Civil Rice Movement Gathers Steam

By Bryce A. Roni

Ever since Uncle Ben was found lying face down in a grocery store aisle with a sharpened long grain in his back, rude and even thuggish behavior has prevailed among the rice communities of the world. The unsolved murder took place seven years ago in what is now a downtown Minneapolis Whole Foods, and at the time was called Half Foods.

Uncle Ben was a notorious stovetop figure responsible for the intentional overcooking of an estimated 6.3 trillion grains of rice, rendering them inedible. Yet for all his culinary faults, Uncle Ben is still widely credited with having held together a diverse and contentious global rice population.

“His message was that if we cannot love one another, we should at least be civil,” said his granddaughter Marsha diRisotto, a guidance counselor at Beans and Rice Academy in St. Paul, Minn. “And I think history will judge him to have been one of the great civil rice leaders of our time. He made some mistakes, yes he did, but he also brought a significant degree of peace and harmony to rices of many different colors, lengths, and textures: such as white, yellow, red, brown, black, smooth, sticky, short and long grain. With his rare blend of strength and kindness, he taught us to live our lives at a low and gentle simmer. He encouraged us to breathe in and appreciate the mouthwatering aromatic qualities of all rices, not just the rice you happen to be.”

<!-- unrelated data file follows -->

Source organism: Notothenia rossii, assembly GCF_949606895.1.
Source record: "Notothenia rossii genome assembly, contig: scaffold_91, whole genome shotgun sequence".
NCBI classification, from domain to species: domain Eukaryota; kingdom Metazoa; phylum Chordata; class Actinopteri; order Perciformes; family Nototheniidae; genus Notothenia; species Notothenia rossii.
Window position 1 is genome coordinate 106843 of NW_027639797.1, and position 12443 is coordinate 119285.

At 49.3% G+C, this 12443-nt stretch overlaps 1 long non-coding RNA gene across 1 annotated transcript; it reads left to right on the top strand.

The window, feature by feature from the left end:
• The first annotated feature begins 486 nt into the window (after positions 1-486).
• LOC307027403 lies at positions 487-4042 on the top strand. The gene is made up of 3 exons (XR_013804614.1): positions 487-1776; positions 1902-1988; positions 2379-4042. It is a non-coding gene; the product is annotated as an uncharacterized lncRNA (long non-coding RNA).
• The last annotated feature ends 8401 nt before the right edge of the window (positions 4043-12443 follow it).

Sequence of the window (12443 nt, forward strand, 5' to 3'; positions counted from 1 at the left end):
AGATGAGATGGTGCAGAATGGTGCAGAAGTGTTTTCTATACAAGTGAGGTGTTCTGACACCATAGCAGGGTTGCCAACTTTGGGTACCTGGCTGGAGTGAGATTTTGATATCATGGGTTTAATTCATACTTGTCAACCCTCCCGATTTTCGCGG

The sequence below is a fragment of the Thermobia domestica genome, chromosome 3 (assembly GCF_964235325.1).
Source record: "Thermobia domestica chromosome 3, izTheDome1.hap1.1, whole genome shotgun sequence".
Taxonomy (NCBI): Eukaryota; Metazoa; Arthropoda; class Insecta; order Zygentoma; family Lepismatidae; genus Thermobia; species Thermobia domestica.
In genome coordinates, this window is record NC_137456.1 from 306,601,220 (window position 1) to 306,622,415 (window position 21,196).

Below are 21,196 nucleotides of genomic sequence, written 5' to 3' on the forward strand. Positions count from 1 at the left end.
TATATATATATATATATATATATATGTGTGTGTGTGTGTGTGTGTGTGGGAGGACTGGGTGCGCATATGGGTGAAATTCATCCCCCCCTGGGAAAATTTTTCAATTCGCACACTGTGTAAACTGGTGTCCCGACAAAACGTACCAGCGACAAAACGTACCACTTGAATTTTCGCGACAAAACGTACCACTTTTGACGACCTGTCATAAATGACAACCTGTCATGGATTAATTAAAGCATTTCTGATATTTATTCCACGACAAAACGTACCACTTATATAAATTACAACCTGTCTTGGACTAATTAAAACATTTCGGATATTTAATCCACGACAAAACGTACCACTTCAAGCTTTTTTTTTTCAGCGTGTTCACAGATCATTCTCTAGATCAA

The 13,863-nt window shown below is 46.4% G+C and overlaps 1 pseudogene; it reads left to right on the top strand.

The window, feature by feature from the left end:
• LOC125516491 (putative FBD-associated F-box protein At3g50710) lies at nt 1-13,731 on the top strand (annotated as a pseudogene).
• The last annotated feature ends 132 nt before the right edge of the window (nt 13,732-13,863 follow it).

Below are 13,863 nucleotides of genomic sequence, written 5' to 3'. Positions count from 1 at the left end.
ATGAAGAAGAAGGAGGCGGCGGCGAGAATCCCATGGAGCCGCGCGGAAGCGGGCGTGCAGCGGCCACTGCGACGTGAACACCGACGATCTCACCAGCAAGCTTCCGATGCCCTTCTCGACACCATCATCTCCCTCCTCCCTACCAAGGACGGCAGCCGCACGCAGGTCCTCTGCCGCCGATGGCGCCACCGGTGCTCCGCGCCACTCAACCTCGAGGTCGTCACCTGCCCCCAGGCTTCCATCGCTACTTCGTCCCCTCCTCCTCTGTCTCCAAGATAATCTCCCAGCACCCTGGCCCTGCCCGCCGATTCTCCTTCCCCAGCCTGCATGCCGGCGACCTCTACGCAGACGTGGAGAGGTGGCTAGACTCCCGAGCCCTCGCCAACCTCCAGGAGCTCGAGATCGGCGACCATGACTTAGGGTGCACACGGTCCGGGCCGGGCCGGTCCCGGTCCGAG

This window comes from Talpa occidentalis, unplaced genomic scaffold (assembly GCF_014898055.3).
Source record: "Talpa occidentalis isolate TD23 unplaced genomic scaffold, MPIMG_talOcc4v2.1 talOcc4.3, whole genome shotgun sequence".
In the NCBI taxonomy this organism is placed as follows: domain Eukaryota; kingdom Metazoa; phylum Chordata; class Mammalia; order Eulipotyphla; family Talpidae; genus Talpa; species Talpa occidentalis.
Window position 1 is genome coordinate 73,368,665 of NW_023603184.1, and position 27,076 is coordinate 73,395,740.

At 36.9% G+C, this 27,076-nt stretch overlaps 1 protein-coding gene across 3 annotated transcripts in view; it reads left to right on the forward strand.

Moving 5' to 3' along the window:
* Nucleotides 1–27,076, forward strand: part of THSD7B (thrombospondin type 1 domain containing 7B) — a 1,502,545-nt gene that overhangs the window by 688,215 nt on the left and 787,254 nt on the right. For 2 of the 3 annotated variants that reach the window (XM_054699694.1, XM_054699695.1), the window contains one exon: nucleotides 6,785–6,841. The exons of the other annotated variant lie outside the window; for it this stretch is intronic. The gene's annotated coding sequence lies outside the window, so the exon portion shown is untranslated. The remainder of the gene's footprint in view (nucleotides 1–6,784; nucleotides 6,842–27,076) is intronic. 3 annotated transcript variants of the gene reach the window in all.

With Uncle Ben’s demise, the temperature of racial (or ricial) relations did indeed rise, turning a benign simmer into a malignant boil. Fear and resentment among superficially different grains led to the various rices retreating into homogeneous neighborhoods, cupboards, and pots—with each rice sticking to its own variety.

Ethnic warlords ruled their own ricedoms. Varietal gangs emerged, with names like The Pilaf Boys, Gangsta’ Rice, Sticky Rice Chix, Fried Alive Rice, Gay Long-Grain Goons, Wild Rice x 10³,  Radical Mixed-Rice Mothers for Love, and Boiling Mad Rice Against the Financial Oligarchic Grain.

Out of such chaos and separatism an authentic civil rice movement has emerged and continues to gather steam, with the passage of civil rice legislation a top priority. Great figures have come forth to lead and inspire the movement, such as Mahatma Basmati and Jesus Chrice. Yet peace and harmony remain elusive.

May a good Queen Jasmine appear, fragrant and fluffy, to provide a happy bed of rice for all to lie in and live upon, making possible the recipes of our dreams.